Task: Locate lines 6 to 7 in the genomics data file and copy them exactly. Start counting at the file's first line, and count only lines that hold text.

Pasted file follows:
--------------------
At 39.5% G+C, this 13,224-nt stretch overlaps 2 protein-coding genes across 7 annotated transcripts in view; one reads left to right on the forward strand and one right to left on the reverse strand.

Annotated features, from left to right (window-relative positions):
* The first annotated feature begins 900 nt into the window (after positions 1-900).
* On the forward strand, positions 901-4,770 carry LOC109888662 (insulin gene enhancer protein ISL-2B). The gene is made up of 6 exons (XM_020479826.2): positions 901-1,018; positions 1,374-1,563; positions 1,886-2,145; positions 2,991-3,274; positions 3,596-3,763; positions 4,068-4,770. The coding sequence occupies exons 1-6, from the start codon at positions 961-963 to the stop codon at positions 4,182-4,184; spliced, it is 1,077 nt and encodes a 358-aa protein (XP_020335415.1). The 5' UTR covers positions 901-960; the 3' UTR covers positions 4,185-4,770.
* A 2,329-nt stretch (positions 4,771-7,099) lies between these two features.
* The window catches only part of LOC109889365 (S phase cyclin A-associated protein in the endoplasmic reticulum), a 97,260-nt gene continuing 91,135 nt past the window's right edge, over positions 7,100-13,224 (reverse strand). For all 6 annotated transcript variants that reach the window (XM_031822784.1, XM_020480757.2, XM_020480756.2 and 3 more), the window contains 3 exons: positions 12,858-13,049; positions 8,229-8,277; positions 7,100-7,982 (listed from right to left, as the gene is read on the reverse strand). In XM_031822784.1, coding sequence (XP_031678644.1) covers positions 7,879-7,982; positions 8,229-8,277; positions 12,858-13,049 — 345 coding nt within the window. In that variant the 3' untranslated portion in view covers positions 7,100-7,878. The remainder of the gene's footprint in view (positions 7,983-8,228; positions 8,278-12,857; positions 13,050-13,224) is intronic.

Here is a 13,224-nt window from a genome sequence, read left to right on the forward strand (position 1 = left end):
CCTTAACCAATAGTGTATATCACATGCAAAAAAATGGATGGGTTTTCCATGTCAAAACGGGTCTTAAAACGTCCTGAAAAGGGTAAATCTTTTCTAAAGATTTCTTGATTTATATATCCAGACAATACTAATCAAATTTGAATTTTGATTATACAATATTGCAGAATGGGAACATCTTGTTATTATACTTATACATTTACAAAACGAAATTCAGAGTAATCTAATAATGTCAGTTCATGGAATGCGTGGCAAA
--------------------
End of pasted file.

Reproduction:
* The window catches only part of LOC109889365 (S phase cyclin A-associated protein in the endoplasmic reticulum), a 97,260-nt gene continuing 91,135 nt past the window's right edge, over positions 7,100-13,224 (reverse strand). For all 6 annotated transcript variants that reach the window (XM_031822784.1, XM_020480757.2, XM_020480756.2 and 3 more), the window contains 3 exons: positions 12,858-13,049; positions 8,229-8,277; positions 7,100-7,982 (listed from right to left, as the gene is read on the reverse strand). In XM_031822784.1, coding sequence (XP_031678644.1) covers positions 7,879-7,982; positions 8,229-8,277; positions 12,858-13,049 — 345 coding nt within the window. In that variant the 3' untranslated portion in view covers positions 7,100-7,878. The remainder of the gene's footprint in view (positions 7,983-8,228; positions 8,278-12,857; positions 13,050-13,224) is intronic.

Here is a 13,224-nt window from a genome sequence, read left to right on the forward strand (position 1 = left end):